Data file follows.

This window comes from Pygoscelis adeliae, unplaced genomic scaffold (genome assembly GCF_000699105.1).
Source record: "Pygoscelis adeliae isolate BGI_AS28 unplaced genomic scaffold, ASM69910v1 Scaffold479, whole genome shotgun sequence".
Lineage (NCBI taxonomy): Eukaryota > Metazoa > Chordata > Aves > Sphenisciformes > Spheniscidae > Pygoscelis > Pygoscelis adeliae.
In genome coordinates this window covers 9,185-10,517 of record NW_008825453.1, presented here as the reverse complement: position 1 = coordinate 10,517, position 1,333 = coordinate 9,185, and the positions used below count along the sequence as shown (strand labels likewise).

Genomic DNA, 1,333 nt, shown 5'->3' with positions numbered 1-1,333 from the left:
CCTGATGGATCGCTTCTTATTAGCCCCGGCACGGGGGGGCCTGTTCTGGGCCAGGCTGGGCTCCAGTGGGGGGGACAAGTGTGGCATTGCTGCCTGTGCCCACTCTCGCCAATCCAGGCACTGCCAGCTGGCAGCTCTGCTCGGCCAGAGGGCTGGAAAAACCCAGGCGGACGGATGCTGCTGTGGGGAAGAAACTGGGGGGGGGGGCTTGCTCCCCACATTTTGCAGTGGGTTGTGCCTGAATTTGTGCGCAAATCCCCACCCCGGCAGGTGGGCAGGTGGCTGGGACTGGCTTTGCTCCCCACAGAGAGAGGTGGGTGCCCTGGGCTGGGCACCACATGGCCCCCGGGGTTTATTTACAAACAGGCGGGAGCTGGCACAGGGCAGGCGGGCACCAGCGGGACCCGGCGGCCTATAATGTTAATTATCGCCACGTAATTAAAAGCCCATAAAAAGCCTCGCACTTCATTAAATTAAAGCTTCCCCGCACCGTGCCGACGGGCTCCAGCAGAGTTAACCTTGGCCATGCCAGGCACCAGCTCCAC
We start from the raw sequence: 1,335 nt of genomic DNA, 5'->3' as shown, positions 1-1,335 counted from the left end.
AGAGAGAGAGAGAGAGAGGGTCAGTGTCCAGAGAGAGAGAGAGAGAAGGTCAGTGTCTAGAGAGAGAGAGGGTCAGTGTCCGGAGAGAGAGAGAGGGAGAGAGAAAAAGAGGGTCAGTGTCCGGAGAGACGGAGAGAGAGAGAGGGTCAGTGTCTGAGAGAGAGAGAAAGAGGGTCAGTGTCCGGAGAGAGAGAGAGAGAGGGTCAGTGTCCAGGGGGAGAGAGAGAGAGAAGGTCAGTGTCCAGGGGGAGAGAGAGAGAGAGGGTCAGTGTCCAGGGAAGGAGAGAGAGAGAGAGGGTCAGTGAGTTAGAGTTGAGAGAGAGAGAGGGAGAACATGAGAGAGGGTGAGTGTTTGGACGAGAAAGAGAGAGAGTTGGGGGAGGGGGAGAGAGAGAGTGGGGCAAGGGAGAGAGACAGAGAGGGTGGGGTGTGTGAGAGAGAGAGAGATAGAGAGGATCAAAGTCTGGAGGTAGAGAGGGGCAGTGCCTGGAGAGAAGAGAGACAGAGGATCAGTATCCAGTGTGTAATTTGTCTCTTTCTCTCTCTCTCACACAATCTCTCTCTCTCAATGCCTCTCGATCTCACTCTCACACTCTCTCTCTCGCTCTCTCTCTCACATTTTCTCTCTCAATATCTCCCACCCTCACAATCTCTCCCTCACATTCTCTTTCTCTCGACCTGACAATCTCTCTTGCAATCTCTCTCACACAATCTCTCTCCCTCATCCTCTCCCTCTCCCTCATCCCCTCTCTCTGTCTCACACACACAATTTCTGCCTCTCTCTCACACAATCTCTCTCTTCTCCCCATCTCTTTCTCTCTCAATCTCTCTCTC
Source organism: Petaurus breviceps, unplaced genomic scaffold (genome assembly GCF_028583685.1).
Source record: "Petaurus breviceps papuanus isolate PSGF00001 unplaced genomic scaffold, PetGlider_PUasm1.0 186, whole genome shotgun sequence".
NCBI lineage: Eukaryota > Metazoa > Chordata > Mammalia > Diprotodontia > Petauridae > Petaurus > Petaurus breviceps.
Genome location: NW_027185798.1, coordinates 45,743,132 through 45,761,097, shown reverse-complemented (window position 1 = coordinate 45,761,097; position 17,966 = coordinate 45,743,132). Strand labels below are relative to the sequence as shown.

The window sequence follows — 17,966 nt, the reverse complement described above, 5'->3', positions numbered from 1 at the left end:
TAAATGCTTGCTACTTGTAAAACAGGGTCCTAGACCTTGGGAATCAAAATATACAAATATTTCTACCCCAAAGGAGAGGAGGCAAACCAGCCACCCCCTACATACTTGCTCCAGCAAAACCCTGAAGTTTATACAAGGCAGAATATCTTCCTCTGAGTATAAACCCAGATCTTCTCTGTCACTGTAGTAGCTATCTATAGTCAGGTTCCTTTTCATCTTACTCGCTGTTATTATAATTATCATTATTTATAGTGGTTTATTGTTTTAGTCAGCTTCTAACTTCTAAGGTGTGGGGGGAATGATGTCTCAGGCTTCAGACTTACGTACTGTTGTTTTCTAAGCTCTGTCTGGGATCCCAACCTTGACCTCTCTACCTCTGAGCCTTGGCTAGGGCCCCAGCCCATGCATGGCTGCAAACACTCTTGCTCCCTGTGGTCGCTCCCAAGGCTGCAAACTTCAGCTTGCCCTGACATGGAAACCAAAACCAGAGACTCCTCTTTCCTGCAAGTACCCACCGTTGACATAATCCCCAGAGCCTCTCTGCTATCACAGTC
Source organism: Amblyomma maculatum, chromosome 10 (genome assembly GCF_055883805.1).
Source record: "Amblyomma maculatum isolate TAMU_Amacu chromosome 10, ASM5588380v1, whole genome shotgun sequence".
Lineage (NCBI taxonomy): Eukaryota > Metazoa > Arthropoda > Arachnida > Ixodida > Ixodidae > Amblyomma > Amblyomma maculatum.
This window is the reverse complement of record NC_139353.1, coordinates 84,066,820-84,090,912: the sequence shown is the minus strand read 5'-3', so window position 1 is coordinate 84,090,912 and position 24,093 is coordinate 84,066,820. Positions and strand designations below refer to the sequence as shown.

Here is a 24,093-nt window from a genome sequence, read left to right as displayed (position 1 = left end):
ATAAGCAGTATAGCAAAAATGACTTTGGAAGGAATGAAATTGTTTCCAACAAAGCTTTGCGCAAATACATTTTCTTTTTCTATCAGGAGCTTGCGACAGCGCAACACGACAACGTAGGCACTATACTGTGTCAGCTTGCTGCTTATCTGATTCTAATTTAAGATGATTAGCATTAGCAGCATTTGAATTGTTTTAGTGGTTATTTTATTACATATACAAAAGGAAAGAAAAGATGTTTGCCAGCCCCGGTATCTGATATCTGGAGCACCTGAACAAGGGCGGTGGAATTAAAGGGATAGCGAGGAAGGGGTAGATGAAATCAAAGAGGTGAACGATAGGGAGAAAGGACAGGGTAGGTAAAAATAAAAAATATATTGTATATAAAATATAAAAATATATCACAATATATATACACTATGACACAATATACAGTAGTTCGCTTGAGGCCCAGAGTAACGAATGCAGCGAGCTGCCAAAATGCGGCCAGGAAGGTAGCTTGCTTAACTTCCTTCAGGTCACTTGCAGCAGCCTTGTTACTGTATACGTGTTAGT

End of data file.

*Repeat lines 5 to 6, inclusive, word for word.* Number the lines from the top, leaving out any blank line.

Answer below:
Genomic DNA, 1,333 nt, shown 5'->3' with positions numbered 1-1,333 from the left:
CCTGATGGATCGCTTCTTATTAGCCCCGGCACGGGGGGGCCTGTTCTGGGCCAGGCTGGGCTCCAGTGGGGGGGACAAGTGTGGCATTGCTGCCTGTGCCCACTCTCGCCAATCCAGGCACTGCCAGCTGGCAGCTCTGCTCGGCCAGAGGGCTGGAAAAACCCAGGCGGACGGATGCTGCTGTGGGGAAGAAACTGGGGGGGGGGGCTTGCTCCCCACATTTTGCAGTGGGTTGTGCCTGAATTTGTGCGCAAATCCCCACCCCGGCAGGTGGGCAGGTGGCTGGGACTGGCTTTGCTCCCCACAGAGAGAGGTGGGTGCCCTGGGCTGGGCACCACATGGCCCCCGGGGTTTATTTACAAACAGGCGGGAGCTGGCACAGGGCAGGCGGGCACCAGCGGGACCCGGCGGCCTATAATGTTAATTATCGCCACGTAATTAAAAGCCCATAAAAAGCCTCGCACTTCATTAAATTAAAGCTTCCCCGCACCGTGCCGACGGGCTCCAGCAGAGTTAACCTTGGCCATGCCAGGCACCAGCTCCAC